More Than Mere Legal Maneuveuring
China Times editorial (Taipei, Taiwan, ROC)
February 12, 2009
Wu Shu-chen has chosen to admit partial guilt, or to admit guilt as a legal ploy. Either way observers are nearly unanimous about her legal strategy and underlying motivation. They have pointed out the many ways in which Wu Shu-chen is covering up and contradicting herself. Here we would like to ask a hypothetical question. Suppose Wu Shu-chen's testimony is true. Suppose she really didn't engage in bribery and corruption? Suppose all she did was forge official documents and launder money? Suppose Ah-Bian has been seriously wronged? Suppose the poor man was actually kept in the dark all this time? Suppose he knew nothing? Suppose he should never have been detained? Suppose Wu Shu-chen's account is true? That raises an interesting question. Namely, has this man really been our President for the past eight years? Has this woman really been our First Lady?
Chen's legal defense team has been striving to create an image. According to this image, former President Chen has no standing at all at home. Wu Shu-chen wears the pants in the family. Chen Shui-bian never asks how Ah-Chen budgets their finances, Therefore Chen Shui-bian was in the dark about the receipts from the State Affairs Fund, and campaign contributions by business consortiums. Assuming this is all true, then we have to ask, is this really the kind of person has been governing our nation for the past eight years?
No normal department head of a public institution, no normal chief executive officer of a private corporation, no matter how much he loved his wife, would turn the entire household budget over to his wife to manage. He would certainly not dare put his wife in charge of the budget for the department or company he heads. He would not certainly not dare permit his wife to collect invoices from the wives of subordinates and submit them to his department or company for reimbursement. He would certainly not dare permit his wife to meddle in official departmental or company disputes. He would certainly not take orders from her on how to run the department or company he heads. It is not even necessary to explicitly forbid such conduct, because since time immemorial the line between public and private has never been in doubt.
The First Lady is severely handicapped. Wu Shu-chen must be assisted in all her movements by family members. She is so frail that when issued summons to appear in court, she asked to be excused 17 consecutive times, for reasons of health. Who knew she had the time and energy to intervene in the Nankang Exhibition Hall construction bidding process, and to order the Minister of the Interior to leak the list of review board members? She was not the least bit shy about mediating disputes between wealthy consortiums. She directly intervened in the Lungtan land auction process. If that was not enough, she unblinkingly collected hundreds of millions in "campaign contributions" then transferred them overseas into dummy accounts under her son's name. The prosecution has indicted her on all counts. Wu Shu-chen has admitted to them. Are these things permissible for the First Lady? Can these things be cavalierly rationalized away as "campaign contributions?"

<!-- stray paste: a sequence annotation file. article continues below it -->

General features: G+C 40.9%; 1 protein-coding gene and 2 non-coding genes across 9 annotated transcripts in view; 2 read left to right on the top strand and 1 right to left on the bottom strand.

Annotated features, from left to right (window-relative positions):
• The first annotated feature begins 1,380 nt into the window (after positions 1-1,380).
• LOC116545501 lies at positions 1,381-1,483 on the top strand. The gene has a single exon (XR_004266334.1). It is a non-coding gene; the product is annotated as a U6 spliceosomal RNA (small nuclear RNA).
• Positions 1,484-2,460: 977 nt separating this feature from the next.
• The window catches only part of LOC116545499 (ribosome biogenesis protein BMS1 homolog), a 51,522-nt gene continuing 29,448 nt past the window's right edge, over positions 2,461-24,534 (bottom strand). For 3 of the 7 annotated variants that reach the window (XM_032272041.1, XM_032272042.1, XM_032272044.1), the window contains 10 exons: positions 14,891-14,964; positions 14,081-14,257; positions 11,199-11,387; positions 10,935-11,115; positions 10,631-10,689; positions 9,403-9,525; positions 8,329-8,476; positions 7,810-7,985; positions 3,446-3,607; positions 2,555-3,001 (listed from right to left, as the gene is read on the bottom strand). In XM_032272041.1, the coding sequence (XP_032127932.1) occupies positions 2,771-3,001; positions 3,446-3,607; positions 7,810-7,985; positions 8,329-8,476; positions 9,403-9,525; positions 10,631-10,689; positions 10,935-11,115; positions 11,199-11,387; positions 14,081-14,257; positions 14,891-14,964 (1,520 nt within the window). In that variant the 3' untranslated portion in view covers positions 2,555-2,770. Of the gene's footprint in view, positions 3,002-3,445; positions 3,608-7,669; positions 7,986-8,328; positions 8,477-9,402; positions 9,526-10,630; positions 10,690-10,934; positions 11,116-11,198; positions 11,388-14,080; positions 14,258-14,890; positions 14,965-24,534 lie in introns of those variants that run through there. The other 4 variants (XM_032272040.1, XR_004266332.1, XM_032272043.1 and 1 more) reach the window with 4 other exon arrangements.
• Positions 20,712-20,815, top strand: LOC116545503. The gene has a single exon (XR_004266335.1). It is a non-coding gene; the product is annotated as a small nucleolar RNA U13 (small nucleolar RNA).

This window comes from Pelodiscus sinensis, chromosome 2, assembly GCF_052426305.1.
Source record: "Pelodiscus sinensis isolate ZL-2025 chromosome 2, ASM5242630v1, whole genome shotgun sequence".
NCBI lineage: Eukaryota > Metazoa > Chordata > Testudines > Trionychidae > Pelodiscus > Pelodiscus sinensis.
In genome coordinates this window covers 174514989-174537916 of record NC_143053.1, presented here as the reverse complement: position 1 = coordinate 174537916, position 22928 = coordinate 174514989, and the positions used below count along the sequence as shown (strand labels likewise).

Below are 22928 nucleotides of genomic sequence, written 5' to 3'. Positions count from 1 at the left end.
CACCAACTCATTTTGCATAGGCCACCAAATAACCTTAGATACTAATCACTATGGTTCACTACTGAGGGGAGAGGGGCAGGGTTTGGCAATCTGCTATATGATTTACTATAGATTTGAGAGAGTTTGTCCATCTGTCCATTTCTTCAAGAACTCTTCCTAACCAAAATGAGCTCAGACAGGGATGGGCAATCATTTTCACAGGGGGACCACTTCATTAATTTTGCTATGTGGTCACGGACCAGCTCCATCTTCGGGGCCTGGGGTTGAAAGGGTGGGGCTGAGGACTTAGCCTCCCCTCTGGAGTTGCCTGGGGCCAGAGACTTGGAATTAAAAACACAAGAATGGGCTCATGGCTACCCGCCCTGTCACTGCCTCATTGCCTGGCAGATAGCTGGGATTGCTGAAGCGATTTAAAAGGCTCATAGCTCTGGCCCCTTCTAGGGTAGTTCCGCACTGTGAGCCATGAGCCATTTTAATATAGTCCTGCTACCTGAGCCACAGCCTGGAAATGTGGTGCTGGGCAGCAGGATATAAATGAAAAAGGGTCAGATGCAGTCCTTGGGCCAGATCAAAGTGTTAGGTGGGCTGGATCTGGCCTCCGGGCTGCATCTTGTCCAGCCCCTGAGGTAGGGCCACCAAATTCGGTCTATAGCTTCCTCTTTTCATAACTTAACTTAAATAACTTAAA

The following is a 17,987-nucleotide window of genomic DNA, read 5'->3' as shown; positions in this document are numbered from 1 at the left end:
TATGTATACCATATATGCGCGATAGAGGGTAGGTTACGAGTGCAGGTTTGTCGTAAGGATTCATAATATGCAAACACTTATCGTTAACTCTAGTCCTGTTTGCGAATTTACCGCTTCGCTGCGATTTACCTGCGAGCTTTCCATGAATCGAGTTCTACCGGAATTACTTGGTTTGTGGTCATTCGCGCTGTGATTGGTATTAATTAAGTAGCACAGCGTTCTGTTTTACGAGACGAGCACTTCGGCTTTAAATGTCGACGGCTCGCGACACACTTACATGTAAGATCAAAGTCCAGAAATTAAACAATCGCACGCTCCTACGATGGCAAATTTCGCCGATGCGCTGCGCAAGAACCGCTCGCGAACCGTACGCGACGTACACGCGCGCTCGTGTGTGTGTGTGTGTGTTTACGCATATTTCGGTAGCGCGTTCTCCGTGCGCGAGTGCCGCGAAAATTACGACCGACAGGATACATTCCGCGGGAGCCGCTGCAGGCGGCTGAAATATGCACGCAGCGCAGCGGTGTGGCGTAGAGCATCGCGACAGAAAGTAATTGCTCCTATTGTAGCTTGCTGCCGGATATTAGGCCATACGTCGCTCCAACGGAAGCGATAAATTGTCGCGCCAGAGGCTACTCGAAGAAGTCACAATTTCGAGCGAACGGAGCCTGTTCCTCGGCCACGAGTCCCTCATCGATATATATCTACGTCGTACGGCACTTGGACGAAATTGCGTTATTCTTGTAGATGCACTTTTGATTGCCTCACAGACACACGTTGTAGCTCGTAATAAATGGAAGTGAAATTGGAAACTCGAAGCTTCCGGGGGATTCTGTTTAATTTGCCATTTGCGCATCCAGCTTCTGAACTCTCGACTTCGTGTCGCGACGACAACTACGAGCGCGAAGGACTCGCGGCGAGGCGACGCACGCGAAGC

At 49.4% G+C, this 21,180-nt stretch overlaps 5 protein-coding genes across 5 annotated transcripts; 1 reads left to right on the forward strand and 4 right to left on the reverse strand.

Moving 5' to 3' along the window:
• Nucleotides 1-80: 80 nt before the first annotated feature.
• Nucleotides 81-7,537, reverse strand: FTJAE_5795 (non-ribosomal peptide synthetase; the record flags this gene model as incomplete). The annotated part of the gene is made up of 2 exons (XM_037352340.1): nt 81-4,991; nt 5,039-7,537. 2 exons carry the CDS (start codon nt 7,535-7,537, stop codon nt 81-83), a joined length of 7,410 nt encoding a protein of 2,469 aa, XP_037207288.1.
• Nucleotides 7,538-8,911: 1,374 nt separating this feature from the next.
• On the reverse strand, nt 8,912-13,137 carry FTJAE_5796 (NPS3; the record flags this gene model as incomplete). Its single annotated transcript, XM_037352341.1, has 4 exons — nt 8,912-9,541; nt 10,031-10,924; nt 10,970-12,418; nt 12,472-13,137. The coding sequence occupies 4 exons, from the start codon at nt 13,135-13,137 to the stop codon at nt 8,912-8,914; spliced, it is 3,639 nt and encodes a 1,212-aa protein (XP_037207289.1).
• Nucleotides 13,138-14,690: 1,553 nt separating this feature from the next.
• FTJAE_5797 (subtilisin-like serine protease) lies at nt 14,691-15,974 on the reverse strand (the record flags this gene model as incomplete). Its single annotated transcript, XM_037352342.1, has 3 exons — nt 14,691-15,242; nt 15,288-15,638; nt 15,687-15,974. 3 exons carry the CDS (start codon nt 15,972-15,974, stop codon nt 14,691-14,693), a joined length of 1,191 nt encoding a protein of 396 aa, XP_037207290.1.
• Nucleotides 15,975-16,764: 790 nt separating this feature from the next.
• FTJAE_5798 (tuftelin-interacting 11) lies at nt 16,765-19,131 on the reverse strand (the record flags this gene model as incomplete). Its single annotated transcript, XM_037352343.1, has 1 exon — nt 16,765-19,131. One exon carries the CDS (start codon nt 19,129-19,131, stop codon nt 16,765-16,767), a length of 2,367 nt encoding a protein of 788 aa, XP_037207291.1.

Now let's look at the State Affairs Fund. Whether one wishes to cite the "big reservoir theory," or to attribute the problem to obsolete practices, as long as the expenses are in fact "Presidential Office official expenditures," they can more or less be justified. But by no amount of rationalization can justify putting the First Lady in charge of collecting receipts, or allowing her to fulfill a role akin to Yu Wen's. No amount of rationalization can justify permitting the First Lady to collect invoices from the wives of wealthy cronies for reimbursement, then making them available to former President Chen. If everything was as Wu Shu-chen said, if she did not embezzle even a single dollar, then Chen Shui-bian and Wu Shu-chen owe everyone on Taiwan an explanation. The State Affairs Fund should have been directly remitted to the president for his use. Why did it have to first pass through the president's official residence? No matter how tolerant voters may be of former President Chen's pecadillos, this is one they cannot possibly tolerate.
Let's return to the root of the problem. How could a president who was ostensibly elected by over half the voters, who swore an oath to uphold the constitution, who was endorsed by a political party that trumpets its moral rectitude, sink so low as to allow his wife to assume official functions and exercise official powers. How could he turn the machinery of the State Affairs Fund over to wife? How could he be totally unaware of his own wife's brazen involvement in public works bidding, issuing orders to department heads to leak secrets, and mediating disputes between wealthy consortiums? How could he know nothing about his spouse's laundering of hundreds of millions of dollars in cash and jewels all over the world. During his presidency Chen lived under the same roof with her, day after day, for eight years. The public is being asked to believe he was kept in the dark all this time. In fact the ones who were truly kept in the dark are ordinary members of the public.
Wu Shu-chen's testimony must not be dismissed as legal maneuveuring. It must not be dismissed as an effort to help her husband and son evade prosecution. It must not be dismissed as a way to allow Ah-Bian to distance himself from these crimes. Even assuming he could, what would be the point? If the evidence shows Chen Shui-bian was aware of everything that was going on, then he was her chief accomplice. If the evidence shows Chen Shui-bian was completely oblivous to what was happening for the past eight years, then he was an incompetent fool. The only question in the public's mind is, which one of these is the real Chen Shui-bian.